9780812698565

Leonard Cohen and Philosophy Various Positions

by
  • ISBN13:

    9780812698565

  • ISBN10:

    0812698568

  • Format: Paperback
  • Copyright: 10/7/2014
  • Publisher: Open Court
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Summary

From the early years, when he morphed from celebrated poet to provocative singer/songwriter, to his induction into the Rock and Roll Hall of Fame, Leonard Cohen has endured as one of the most enigmatic and profound figures in all of popular music. With his uniquely compelling voice and unparalleled depth of artistic vision, the aesthetic quality and intellectual merit of Cohen’s work are above dispute; here, for the first time, a team of philosophers takes an in-depth look at its real significance.

Want to know what Cohen and Kierkegaard have in common? Or whether Cohen rivals the great philosophical pessimist Schopenhauer? Then this book is for you. It provides the first thorough analysis of Cohen from various (philosophical) positions. It is intended not only for Cohen fans but also undergraduates in philosophy and other areas. It explores important neglected aspects of Cohen’s work without attempting to reduce them to academic tropes, yet nonetheless it is also useful to academics — or anyone — beguiled by the enigma that is Leonard Cohen.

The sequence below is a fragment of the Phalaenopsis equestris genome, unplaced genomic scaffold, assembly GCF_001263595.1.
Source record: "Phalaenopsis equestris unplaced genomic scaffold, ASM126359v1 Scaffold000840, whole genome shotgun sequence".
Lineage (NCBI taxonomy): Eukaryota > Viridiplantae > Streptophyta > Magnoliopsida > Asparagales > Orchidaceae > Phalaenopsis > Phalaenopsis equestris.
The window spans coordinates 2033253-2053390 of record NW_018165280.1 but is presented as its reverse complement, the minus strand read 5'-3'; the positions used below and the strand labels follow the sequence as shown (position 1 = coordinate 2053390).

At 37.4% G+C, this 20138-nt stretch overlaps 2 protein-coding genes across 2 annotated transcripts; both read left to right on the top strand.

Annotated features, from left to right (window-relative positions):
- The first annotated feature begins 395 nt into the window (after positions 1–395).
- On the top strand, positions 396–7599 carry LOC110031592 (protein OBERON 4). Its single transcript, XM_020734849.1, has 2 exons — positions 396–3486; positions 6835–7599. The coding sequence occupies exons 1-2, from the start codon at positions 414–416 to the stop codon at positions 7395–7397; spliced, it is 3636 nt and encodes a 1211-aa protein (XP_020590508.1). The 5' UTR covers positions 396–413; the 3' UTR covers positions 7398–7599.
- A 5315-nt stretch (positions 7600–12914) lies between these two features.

Author Biography

Jason Holt is a published poet and a philosopher who specializes in aesthetics and the philosophy of mind. He's an associate professor at Acadia University in Wolfville, Nova Scotia. He is the editor of numerous books, including The Daily Show and Philosophy, and he is the author of Blindsight and the Nature of Consciousness.